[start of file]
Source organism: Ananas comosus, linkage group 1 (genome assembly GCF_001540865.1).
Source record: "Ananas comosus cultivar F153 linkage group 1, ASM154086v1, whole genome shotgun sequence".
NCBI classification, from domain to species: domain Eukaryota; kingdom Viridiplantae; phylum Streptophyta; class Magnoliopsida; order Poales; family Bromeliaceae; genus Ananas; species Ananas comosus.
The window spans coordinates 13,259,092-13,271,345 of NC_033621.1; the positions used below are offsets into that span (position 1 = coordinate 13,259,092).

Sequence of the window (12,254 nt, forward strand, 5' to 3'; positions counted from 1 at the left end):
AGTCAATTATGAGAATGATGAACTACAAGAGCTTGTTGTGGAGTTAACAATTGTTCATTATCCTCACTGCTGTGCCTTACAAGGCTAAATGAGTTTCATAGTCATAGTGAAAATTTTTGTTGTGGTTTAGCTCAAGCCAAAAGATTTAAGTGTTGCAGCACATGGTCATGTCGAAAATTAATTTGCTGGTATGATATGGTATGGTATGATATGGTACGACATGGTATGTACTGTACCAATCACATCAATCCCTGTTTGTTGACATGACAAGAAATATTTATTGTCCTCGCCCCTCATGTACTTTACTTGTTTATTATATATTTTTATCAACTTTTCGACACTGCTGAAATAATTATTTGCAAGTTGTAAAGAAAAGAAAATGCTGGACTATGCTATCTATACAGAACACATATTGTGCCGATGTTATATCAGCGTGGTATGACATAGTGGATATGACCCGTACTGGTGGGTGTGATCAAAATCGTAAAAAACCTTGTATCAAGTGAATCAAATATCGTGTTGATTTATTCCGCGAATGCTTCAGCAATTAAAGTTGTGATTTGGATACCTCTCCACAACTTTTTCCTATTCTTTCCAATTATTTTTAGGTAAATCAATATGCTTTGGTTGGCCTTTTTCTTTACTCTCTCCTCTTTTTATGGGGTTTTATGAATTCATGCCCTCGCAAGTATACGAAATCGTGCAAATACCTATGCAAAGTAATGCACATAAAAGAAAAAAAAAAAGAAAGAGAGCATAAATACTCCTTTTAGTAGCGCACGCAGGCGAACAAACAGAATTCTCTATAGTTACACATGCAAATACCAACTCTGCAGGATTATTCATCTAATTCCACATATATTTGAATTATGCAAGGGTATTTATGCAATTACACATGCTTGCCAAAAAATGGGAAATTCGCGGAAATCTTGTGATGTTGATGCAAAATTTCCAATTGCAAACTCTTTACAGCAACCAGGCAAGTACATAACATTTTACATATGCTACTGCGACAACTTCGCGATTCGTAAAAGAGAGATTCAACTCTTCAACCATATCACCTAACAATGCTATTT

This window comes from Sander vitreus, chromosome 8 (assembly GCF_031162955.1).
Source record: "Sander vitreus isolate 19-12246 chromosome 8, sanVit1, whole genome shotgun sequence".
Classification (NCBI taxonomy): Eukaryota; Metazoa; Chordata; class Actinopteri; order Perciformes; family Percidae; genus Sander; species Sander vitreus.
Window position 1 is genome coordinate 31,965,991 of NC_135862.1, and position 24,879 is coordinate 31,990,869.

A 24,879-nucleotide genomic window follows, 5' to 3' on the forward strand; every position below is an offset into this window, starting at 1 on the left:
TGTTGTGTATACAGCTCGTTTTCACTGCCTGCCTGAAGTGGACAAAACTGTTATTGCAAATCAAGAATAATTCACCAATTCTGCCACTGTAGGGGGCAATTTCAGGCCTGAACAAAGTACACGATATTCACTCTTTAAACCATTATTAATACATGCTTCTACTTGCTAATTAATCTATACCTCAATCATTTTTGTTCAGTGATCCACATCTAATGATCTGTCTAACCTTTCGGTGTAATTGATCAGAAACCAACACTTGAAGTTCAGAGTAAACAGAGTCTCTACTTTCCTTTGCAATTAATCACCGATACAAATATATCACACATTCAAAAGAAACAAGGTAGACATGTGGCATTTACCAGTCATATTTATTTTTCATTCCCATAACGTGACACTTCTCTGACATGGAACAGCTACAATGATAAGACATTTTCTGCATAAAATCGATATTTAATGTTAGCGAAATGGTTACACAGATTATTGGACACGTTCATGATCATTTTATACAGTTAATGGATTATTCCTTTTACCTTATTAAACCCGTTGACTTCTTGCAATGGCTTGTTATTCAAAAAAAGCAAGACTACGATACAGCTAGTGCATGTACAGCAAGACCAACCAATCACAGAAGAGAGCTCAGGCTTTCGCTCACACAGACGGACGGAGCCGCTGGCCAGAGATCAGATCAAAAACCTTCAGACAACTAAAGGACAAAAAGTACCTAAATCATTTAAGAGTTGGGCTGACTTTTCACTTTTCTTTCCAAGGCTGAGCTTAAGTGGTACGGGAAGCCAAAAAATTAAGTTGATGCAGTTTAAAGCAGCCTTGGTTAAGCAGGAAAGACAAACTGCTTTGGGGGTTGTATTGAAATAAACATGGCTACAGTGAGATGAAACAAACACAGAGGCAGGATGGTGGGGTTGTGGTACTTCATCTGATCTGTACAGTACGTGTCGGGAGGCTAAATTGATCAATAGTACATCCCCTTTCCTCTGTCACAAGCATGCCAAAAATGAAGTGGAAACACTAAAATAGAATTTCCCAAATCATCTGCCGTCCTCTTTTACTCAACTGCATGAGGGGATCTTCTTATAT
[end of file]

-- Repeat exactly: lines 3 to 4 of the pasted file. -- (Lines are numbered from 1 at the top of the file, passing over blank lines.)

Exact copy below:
NCBI classification, from domain to species: domain Eukaryota; kingdom Viridiplantae; phylum Streptophyta; class Magnoliopsida; order Poales; family Bromeliaceae; genus Ananas; species Ananas comosus.
The window spans coordinates 13,259,092-13,271,345 of NC_033621.1; the positions used below are offsets into that span (position 1 = coordinate 13,259,092).